National AGOA Strategies
 

During the first part of 2021 a number of new or updated National AGOA Strategies have been published. These – and previous strategies from other AGOA beneficiaries – are available on AGOA.info in the AGOA Strategies section. The most recent publications involve Namibia’s (new) and Botswana’s (updated) AGOA Strategies, which were facilitated through the support of the USAID TradeHub.
 
Various AGOA-related infographic styled brochures have been updated recently and are available to download from AGOA.info, with others to follow shortly. See for example Namibia, Botswana, Kenya, Nigeria, Ghana and Lesotho, as well as the textiles and apparel-specific sector document. 

AGOA Business Connector

The AGOA Business Connector is an online facility on AGOA.info to help enable trade and business connections between producers, exporters, importers, sourcing agents, trade-related service suppliers including trade finance, logistics and related services, support organisations (such as business chambers and exporter associations and others), both from within sub-Saharan African AGOA beneficiary countries and the United States. Registered users are also able to list their businesses or professional trade-related service on the platform, and to communicate with other listings through a messaging facility.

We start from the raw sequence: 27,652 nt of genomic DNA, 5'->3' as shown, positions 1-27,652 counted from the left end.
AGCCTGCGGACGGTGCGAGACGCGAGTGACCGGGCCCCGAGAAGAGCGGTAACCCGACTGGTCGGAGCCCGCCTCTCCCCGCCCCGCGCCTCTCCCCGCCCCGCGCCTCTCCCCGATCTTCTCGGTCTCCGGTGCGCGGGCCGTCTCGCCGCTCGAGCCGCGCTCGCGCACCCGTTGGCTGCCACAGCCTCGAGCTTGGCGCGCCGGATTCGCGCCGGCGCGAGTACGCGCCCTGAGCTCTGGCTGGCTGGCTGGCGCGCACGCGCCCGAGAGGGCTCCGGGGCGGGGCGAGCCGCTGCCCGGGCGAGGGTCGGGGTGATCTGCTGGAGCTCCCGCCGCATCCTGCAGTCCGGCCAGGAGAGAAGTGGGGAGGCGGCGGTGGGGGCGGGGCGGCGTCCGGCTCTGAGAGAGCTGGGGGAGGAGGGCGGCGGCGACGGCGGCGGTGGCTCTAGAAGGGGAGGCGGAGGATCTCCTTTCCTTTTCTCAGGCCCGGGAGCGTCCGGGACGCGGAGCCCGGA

> Download the AGOA Business Connector Brochure at this link
Register on AGOA.info and list your business or service

Download: AGOA guides and info-graphics

Tralac has produced a number of info-graphic type brochures (see section on AGOA.info / Exporter Toolkit) covering a range of AGOA-related topics, including on AGOA’s legal provisions with regard to eligibility and annual/out of cycle reviews, rules of origin, AGOA FAQs, sector-focused brochures (textiles and clothing, agriculture), as well as national AGOA brochures relating to Botswana, Ethiopia, Ghana, Kenya, Lesotho, Madagascar, Mauritius, Namibia, Nigeria, South Africa and Tanzania.